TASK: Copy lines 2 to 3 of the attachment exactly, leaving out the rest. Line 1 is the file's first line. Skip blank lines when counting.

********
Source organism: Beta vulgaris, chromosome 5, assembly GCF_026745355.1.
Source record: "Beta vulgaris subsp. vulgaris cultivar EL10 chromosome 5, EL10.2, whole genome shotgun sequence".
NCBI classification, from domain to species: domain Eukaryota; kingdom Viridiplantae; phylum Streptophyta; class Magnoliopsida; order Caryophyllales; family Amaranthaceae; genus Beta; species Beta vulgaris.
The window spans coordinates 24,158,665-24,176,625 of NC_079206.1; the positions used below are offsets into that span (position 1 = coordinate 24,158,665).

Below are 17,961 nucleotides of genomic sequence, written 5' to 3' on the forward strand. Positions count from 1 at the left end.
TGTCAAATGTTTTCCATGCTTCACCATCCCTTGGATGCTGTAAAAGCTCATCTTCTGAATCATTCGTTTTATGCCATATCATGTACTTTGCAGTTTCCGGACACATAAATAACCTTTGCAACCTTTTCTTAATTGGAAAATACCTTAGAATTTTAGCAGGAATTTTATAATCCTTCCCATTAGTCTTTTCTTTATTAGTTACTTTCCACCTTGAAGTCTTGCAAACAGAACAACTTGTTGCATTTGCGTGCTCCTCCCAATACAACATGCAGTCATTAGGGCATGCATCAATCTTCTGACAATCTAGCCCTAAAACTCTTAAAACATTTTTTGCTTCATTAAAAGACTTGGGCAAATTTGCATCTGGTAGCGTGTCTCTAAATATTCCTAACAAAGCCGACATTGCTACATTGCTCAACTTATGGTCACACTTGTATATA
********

Source record: "Beta vulgaris subsp. vulgaris cultivar EL10 chromosome 5, EL10.2, whole genome shotgun sequence".
NCBI classification, from domain to species: domain Eukaryota; kingdom Viridiplantae; phylum Streptophyta; class Magnoliopsida; order Caryophyllales; family Amaranthaceae; genus Beta; species Beta vulgaris.